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Clinical and Research News
Does Race Affect Depression Treatment in Primary Care?
Psychiatric News
Volume 37 Number 18 page 20-20

Race-based disparities in the way patients with symptoms of depression are sometimes treated may be explained by the words physicians choose to communicate with them.

That physicians’ word choice matters a great deal in the doctor-patient relationship is not news to psychiatrists, of course, but a new study suggests that primary care physicians might benefit from training that helps them communicate better with patients from ethnic groups different from their own.

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Lisa Cooper, M.D., M.P.H., points out that primary care doctors who fail to discuss mental health issues with their African-American patients are also unlikely to refer patients for specialty psychiatric care.

Previous studies have indicated that black patients seeking help for depression in primary care settings receive care that is less concordant with practice guidelines than care white patients receive. Thus, Lisa Cooper, M.D., M.P.H., decided to evaluate whether primary care physicians’ interview styles and attitudes may be "barriers to recognition and management" of depressive disorders.

Cooper, an associate professor of medicine and of health policy and management at Johns Hopkins School of Medicine and its Bloomberg School of Public Health, reported her findings in August at the National Medical Association’s annual convention in Honolulu.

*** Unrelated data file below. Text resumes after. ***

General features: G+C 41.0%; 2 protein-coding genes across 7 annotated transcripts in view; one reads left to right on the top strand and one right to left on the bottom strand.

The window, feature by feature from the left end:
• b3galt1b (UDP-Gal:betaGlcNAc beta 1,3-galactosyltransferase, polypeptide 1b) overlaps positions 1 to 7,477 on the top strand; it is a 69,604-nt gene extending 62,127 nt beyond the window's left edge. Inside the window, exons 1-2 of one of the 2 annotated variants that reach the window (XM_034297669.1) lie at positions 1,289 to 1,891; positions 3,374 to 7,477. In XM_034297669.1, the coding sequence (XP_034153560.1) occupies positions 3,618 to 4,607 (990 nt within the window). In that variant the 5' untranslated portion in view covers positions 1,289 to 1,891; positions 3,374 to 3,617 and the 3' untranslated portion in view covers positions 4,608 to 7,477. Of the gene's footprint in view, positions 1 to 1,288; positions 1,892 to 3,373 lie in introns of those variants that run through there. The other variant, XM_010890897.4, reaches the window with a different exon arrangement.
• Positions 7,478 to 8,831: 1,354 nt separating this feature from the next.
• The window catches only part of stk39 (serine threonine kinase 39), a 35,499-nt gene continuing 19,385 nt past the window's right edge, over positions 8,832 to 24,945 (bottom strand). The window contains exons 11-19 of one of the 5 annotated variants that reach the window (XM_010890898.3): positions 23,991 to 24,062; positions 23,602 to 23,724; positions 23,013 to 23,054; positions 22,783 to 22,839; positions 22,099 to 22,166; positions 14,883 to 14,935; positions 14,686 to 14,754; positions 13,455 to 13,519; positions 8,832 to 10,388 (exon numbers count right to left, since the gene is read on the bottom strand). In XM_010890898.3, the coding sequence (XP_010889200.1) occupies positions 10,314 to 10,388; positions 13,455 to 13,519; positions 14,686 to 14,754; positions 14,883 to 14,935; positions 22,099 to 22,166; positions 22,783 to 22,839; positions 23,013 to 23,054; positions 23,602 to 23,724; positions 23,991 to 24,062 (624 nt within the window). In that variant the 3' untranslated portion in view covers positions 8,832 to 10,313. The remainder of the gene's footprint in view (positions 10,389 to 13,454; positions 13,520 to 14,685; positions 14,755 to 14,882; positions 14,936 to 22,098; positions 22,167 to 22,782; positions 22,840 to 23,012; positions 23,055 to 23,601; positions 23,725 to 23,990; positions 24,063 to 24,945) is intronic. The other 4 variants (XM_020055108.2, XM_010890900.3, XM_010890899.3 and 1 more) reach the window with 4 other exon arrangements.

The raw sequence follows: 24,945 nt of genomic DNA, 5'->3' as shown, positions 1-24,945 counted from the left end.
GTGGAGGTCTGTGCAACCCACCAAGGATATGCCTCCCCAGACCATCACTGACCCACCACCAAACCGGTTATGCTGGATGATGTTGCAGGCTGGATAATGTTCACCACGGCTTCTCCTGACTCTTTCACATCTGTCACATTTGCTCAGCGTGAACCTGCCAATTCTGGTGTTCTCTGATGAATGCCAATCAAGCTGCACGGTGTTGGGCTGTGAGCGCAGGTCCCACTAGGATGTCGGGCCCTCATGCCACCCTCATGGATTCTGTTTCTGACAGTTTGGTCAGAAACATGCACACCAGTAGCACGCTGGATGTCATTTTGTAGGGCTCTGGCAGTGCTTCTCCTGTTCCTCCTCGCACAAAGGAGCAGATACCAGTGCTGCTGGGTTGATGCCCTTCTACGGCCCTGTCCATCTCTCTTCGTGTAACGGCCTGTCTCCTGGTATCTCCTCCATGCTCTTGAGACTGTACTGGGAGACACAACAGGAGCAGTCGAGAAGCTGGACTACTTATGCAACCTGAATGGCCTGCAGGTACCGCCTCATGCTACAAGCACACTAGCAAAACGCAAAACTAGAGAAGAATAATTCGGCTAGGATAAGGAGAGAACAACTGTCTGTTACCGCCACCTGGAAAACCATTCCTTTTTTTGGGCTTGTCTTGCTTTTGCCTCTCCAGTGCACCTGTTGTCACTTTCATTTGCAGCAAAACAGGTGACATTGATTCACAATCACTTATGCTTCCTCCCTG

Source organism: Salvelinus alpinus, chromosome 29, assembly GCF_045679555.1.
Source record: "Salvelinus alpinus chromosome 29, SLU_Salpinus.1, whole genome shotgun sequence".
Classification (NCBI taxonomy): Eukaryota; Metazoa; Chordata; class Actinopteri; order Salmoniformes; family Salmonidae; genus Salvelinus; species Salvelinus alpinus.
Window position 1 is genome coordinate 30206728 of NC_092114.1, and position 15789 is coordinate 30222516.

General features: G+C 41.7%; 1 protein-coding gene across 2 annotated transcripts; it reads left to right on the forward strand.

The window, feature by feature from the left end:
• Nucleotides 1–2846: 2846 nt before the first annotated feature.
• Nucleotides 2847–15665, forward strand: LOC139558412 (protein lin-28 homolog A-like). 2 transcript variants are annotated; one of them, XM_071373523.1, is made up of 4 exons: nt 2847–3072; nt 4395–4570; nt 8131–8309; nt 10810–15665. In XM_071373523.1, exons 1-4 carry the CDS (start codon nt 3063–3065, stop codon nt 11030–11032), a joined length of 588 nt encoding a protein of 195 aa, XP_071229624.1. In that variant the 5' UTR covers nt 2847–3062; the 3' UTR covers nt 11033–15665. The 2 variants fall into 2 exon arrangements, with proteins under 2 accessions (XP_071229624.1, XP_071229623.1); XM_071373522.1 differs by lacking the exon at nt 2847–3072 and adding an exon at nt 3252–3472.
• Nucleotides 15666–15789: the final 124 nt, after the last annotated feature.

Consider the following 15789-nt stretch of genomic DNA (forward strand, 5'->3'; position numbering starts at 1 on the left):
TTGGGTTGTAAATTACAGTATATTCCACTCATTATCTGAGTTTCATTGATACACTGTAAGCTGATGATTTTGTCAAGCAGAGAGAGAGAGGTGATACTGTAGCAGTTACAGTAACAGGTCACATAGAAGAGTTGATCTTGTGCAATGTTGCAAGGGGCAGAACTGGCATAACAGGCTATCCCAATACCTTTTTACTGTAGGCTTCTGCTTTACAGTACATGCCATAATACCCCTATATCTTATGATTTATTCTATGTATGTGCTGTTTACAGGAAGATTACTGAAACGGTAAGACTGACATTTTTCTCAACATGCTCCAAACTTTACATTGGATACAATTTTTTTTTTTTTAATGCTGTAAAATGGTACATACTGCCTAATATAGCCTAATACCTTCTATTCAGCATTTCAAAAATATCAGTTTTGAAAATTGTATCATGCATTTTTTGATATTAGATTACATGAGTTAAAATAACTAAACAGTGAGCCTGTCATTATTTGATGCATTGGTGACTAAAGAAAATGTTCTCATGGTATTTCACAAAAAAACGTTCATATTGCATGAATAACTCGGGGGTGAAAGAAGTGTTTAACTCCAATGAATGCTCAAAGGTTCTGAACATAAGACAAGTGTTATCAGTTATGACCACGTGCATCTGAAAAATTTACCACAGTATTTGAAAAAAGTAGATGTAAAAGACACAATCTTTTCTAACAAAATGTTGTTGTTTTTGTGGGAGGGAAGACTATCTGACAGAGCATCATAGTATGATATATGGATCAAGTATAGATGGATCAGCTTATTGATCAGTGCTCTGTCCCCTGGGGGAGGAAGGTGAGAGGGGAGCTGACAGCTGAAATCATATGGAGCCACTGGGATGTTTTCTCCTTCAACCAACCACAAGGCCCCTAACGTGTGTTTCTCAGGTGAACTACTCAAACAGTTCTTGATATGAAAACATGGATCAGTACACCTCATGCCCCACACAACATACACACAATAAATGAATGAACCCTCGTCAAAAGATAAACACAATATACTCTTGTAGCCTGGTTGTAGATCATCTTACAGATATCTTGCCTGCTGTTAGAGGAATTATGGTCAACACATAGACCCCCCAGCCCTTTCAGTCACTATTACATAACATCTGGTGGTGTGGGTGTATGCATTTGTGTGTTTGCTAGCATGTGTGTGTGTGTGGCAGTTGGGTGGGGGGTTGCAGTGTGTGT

Cooper enlisted 31 primary care physicians and 252 of their patients (110 whites and 142 blacks) from the Baltimore and Washington, D.C., areas. Of the study sample, 72 percent of the blacks were women, and 65 percent of the whites were women.

The physicians represented 15 community-based group practices, both managed care and fee for service. Patients were recruited from the physicians’ waiting rooms over a one- to two-day period, with the physicians’ permission.

There was a statistically significant difference in the racial breakdown of the participating physicians, with 73 percent of the black subjects but just 32 percent of the white subjects seen by a black primary care doctor.

Data were collected at three points. A previsit survey gathered patient demographic data, health status information, and depression level using the CES-D (Center for Epidemiologic Studies Depression Scale). Intravisit data collection included an audiotape of physician-patient communication, with content coded by the Roter Interaction Analysis System. The postvisit survey gathered "physician reports of mental health management and perceptions of patients’ complaints and psychological receptivity," Cooper noted.

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The physician-patient encounters were assessed for the number of statements categorized as "depression talk," for which Cooper gave a few examples. On a physician’s part, a statement such as "Maybe we should have you see a professional counselor to help you sort through some of these issues" would qualify. So might the comment, "It might just be a matter of getting you on the right amount of antidepressant medication."

If the patient made a statement such as "I’ve been taking Trazadone," it would be coded as depression-related talk, as would "I’m feeling tired all the time. I like to look on the bright side, but it seems that lately it’s harder to do."

Communication also was categorized according to whether it was biomedical, psychosocial, emotional, or partnership-building.

Cooper found a significant difference in the number of depression-related statements initiated by physicians during the visits, with an adjusted mean of 6.04 statements when the patient was black and 8.47 when the patient was white. There was also a substantial racial difference when patient-initiated statements were assessed. Black patients had a mean of 12.17 such statements during a primary care encounter, while their white counterparts offered 20.19 such statements.